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World Politics

Vol. 65, No. 1

January 2013

The Geographic Context of Political Attitudes among Migrant-Origin Individuals in Europe

By Rahsaan Maxwell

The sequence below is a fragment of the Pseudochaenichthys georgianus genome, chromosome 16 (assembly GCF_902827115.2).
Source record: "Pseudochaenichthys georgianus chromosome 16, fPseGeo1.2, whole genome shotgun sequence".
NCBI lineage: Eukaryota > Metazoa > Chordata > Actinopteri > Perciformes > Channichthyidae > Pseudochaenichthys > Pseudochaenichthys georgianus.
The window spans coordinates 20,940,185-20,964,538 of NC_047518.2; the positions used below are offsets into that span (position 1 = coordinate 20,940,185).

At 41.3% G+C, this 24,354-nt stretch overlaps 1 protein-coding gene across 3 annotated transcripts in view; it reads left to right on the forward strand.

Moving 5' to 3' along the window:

This article examines political trust and government satisfaction among migrant-origin individuals in Europe. While much of the current literature on migrant political attitudes focuses on the positive or negative ramifications of individual-level integration outcomes, the author takes a different approach. He claims that the best way to understand political trust and government satisfaction among migrant-origin individuals is through the strong positive correlation with trust and satisfaction among native-origin individuals in the same subnational region. One implication of this argument is that migrant-origin individuals’ trust and satisfaction are closer to native-origin individuals living in the same subnational region than to migrants living elsewhere in Europe. The research provides a new perspective for understanding the broad contours of migrant integration and shifts the debate away from whether or not migrants have positive attitudes about European society. The fact that migrant- and native-origin individuals have similar levels of trust and satisfaction is suggestive of successful attitudinal integration, irrespective of whether those attitudes are positive or negative.

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